Austrian experimental guitarist Burkhard Stangl (Polwechsel) stumbled upon the work of 18th-century painter William Turner on his first visit to London's Tate Gallery in 2003, and he says he was inspired by the artist's work, especially some of his later, unfinished paintings. The three solo guitar pieces on Unfinished—elliptical, minimalist, and augmented with atmospheric field recordings—don't directly address Turner's art. Instead, these resonant meditations seem to correlate to what Stangl has described as the painter's play with light, air, water, and stillness. Not much happens, but Stangle summons a gorgeous ambience, scuffed by seemingly inadvertent string scrapes—and the sounds shimmer and undulate as if adrift on the waves or buoyed by the breeze. [Peter Margasak]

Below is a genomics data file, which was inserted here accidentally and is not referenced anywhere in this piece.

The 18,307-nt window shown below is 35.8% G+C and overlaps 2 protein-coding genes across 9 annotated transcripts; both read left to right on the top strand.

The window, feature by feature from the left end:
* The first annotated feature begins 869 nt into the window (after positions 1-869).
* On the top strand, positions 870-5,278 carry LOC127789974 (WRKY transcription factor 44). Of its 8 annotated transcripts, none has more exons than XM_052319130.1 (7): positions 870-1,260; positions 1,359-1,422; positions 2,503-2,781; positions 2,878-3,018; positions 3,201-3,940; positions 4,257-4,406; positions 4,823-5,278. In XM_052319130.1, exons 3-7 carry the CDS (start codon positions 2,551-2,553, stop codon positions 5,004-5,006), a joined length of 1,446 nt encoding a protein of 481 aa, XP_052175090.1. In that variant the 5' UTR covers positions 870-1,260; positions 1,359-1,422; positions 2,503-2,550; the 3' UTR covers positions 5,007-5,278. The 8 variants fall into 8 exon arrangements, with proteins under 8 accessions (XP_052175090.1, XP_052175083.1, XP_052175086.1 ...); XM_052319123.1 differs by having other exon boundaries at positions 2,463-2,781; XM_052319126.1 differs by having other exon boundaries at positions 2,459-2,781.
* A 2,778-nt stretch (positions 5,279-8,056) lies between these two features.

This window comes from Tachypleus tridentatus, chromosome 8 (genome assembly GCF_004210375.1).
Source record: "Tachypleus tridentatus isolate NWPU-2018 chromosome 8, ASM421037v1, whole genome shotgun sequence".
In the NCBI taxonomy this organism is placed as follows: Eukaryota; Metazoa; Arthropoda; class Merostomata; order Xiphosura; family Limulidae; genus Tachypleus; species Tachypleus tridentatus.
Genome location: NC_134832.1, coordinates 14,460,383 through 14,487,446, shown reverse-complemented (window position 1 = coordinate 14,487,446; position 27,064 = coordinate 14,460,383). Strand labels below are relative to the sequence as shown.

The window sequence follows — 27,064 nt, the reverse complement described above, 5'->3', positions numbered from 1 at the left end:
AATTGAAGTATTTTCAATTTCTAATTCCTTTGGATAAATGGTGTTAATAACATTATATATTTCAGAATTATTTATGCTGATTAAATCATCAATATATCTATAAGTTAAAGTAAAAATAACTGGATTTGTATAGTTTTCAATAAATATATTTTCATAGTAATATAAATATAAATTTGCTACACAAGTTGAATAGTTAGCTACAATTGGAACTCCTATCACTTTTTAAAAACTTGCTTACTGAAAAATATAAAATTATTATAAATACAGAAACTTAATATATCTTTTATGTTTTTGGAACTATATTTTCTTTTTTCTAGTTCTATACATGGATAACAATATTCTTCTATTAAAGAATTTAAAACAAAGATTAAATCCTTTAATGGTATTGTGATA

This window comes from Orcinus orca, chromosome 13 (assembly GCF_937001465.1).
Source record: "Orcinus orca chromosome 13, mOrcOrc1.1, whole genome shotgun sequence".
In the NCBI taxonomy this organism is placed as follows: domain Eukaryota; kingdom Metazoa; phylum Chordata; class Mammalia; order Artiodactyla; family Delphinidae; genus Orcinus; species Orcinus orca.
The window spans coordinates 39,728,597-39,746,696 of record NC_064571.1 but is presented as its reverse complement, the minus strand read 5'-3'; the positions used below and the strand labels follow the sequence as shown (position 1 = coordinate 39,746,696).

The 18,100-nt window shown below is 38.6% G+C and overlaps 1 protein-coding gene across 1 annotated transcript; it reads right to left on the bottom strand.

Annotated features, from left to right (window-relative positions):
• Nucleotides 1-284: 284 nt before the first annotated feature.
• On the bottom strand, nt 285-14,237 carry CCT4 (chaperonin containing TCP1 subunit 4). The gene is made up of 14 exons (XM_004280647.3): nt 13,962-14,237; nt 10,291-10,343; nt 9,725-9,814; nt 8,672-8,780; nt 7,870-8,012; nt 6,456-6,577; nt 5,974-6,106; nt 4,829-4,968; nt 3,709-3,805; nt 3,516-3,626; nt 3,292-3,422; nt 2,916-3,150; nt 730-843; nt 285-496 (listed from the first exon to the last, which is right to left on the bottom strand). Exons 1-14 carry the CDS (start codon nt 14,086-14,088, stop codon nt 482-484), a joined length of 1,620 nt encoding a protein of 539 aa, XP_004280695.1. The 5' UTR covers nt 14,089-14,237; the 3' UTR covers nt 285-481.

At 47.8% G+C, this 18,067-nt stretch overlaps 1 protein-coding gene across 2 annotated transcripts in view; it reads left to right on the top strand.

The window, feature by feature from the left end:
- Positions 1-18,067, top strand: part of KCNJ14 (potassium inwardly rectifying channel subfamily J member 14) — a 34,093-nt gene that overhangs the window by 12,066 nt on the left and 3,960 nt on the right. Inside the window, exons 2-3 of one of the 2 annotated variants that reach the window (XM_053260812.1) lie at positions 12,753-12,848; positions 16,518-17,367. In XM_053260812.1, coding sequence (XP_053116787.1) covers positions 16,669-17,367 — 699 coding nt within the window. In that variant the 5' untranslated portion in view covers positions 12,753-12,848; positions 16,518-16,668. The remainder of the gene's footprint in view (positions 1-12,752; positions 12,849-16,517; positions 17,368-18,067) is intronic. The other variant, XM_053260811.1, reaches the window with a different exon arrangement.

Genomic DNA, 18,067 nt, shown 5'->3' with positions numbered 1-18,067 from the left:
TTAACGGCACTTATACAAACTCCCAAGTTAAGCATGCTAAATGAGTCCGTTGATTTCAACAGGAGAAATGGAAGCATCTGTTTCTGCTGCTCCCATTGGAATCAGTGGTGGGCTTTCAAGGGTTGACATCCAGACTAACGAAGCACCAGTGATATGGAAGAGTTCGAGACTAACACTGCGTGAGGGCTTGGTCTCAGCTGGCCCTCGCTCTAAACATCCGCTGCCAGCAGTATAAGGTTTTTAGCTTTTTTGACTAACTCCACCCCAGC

Texture (USA):

Attunement—something every listener must bring to each listening experience, and the principle applies especially well in the case of Burkhard Stangl's Unfinished. For William Turner, painter. A bit of background first: upon viewing the paintings of JMW Turner (1775-1851) in 2003 at the Tate Gallery in London, Stangl found himself struck, overwhelmed even, by the power of stillness in the work—their “exquisite liquid calm,? as he calls it—and knew then that he would one day try to distill the painter's “complex simplicity? into musical soundscapes. The fifty-three-minute recording presents three settings, all recorded live at different locations in Vienna (the first by Norbert Benesch at Porgy and Bess in 2013, the second by Fennesz at his Amann Studios in 2013, and the third by Philip Leitner at Garnison7 in 2010), that effectively document Stangl's attempt to render the poetic vision of Turner into sonic form.